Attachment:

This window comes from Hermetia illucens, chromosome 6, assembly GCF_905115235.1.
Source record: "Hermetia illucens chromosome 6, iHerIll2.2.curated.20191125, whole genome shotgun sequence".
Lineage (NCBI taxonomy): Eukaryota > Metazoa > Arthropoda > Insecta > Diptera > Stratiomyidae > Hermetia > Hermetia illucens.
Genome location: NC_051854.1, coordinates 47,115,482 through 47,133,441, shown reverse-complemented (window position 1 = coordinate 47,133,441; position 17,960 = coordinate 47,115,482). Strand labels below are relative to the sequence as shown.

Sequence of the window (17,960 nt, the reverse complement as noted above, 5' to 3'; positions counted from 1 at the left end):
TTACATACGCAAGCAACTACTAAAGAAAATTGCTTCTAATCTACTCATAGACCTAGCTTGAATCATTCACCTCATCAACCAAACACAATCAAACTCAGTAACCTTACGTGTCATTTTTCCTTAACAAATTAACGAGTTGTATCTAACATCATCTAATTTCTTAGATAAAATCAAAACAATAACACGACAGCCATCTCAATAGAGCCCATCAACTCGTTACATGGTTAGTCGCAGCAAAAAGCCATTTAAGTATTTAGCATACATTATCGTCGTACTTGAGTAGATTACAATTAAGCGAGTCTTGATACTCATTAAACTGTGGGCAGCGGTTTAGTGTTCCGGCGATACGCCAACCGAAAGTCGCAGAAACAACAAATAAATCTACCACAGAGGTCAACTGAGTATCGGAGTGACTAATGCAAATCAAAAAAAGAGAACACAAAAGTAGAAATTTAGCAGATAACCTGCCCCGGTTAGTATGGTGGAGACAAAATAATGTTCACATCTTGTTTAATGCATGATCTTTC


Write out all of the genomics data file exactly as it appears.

This window comes from Hermetia illucens, chromosome 6, assembly GCF_905115235.1.
Source record: "Hermetia illucens chromosome 6, iHerIll2.2.curated.20191125, whole genome shotgun sequence".
Lineage (NCBI taxonomy): Eukaryota > Metazoa > Arthropoda > Insecta > Diptera > Stratiomyidae > Hermetia > Hermetia illucens.
Genome location: NC_051854.1, coordinates 47,115,482 through 47,133,441, shown reverse-complemented (window position 1 = coordinate 47,133,441; position 17,960 = coordinate 47,115,482). Strand labels below are relative to the sequence as shown.

Sequence of the window (17,960 nt, the reverse complement as noted above, 5' to 3'; positions counted from 1 at the left end):
TTACATACGCAAGCAACTACTAAAGAAAATTGCTTCTAATCTACTCATAGACCTAGCTTGAATCATTCACCTCATCAACCAAACACAATCAAACTCAGTAACCTTACGTGTCATTTTTCCTTAACAAATTAACGAGTTGTATCTAACATCATCTAATTTCTTAGATAAAATCAAAACAATAACACGACAGCCATCTCAATAGAGCCCATCAACTCGTTACATGGTTAGTCGCAGCAAAAAGCCATTTAAGTATTTAGCATACATTATCGTCGTACTTGAGTAGATTACAATTAAGCGAGTCTTGATACTCATTAAACTGTGGGCAGCGGTTTAGTGTTCCGGCGATACGCCAACCGAAAGTCGCAGAAACAACAAATAAATCTACCACAGAGGTCAACTGAGTATCGGAGTGACTAATGCAAATCAAAAAAAGAGAACACAAAAGTAGAAATTTAGCAGATAACCTGCCCCGGTTAGTATGGTGGAGACAAAATAATGTTCACATCTTGTTTAATGCATGATCTTTC